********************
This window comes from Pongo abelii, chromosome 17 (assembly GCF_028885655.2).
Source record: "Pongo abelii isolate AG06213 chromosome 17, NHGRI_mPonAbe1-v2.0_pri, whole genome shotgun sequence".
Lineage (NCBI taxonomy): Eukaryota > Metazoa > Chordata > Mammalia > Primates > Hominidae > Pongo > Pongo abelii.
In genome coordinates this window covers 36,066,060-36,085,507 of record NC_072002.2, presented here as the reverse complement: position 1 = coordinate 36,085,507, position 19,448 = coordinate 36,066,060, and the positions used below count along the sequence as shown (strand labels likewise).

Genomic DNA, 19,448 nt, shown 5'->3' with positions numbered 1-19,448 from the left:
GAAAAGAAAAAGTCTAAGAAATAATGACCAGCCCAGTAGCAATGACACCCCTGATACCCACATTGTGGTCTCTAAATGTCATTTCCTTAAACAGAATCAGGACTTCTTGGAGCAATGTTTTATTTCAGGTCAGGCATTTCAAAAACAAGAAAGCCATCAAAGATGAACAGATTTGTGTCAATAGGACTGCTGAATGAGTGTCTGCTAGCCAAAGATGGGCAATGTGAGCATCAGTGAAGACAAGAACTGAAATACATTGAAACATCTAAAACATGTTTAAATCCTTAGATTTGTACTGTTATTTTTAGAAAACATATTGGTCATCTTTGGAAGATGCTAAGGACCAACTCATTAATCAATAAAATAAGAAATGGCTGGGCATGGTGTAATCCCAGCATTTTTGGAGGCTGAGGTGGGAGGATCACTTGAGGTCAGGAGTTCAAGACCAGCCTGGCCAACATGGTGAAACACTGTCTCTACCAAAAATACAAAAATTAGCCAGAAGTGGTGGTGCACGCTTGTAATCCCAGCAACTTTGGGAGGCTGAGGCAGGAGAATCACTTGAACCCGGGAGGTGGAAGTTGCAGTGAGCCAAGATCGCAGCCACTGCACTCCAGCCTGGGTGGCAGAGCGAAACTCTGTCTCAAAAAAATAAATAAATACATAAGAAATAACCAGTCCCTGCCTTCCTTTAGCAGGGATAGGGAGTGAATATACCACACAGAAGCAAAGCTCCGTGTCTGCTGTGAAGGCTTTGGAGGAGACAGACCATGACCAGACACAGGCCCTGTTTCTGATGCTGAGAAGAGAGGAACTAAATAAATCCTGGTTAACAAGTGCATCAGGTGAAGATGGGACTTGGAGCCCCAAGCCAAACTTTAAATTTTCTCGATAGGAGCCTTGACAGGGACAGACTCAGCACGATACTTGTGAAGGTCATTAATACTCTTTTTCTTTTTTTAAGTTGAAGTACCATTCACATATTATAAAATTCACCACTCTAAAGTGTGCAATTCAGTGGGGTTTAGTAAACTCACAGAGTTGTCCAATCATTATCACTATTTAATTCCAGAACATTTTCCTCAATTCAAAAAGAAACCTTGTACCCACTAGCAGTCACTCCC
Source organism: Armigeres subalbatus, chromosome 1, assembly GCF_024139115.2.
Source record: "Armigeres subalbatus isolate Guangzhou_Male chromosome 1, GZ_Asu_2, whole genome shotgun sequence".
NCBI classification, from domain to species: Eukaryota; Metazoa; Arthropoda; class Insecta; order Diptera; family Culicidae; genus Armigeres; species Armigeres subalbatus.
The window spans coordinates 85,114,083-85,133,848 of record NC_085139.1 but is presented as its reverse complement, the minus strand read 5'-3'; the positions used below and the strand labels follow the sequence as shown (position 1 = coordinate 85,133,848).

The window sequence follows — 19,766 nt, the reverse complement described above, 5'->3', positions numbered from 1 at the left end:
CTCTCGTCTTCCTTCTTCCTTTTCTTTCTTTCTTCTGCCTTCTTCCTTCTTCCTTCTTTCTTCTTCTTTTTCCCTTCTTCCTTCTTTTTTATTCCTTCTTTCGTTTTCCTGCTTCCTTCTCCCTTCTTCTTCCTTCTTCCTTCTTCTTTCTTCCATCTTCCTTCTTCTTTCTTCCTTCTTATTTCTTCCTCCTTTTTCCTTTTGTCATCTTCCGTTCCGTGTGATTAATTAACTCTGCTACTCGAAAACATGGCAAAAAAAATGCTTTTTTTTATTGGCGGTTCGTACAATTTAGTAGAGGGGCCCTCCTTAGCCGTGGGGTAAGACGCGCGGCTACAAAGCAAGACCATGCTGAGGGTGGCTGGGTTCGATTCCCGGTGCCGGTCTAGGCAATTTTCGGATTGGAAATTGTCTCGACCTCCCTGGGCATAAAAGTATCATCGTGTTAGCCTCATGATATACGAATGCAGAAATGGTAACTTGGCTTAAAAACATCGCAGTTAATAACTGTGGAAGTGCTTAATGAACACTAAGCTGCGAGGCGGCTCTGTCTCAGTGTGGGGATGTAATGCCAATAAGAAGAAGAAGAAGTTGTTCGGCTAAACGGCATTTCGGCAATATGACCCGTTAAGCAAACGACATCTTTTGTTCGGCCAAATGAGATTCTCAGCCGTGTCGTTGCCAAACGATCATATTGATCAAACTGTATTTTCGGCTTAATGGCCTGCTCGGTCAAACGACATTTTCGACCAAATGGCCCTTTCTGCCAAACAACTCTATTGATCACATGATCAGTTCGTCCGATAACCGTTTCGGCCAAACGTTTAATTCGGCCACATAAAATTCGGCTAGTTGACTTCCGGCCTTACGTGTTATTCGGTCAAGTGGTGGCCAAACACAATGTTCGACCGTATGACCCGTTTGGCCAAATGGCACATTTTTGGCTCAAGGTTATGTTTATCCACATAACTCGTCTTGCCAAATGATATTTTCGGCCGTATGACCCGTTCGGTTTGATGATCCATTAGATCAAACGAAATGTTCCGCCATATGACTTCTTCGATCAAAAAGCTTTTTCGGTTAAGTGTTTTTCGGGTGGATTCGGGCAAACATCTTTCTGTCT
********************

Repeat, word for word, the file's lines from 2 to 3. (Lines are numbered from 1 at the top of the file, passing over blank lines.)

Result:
Source record: "Pongo abelii isolate AG06213 chromosome 17, NHGRI_mPonAbe1-v2.0_pri, whole genome shotgun sequence".
Lineage (NCBI taxonomy): Eukaryota > Metazoa > Chordata > Mammalia > Primates > Hominidae > Pongo > Pongo abelii.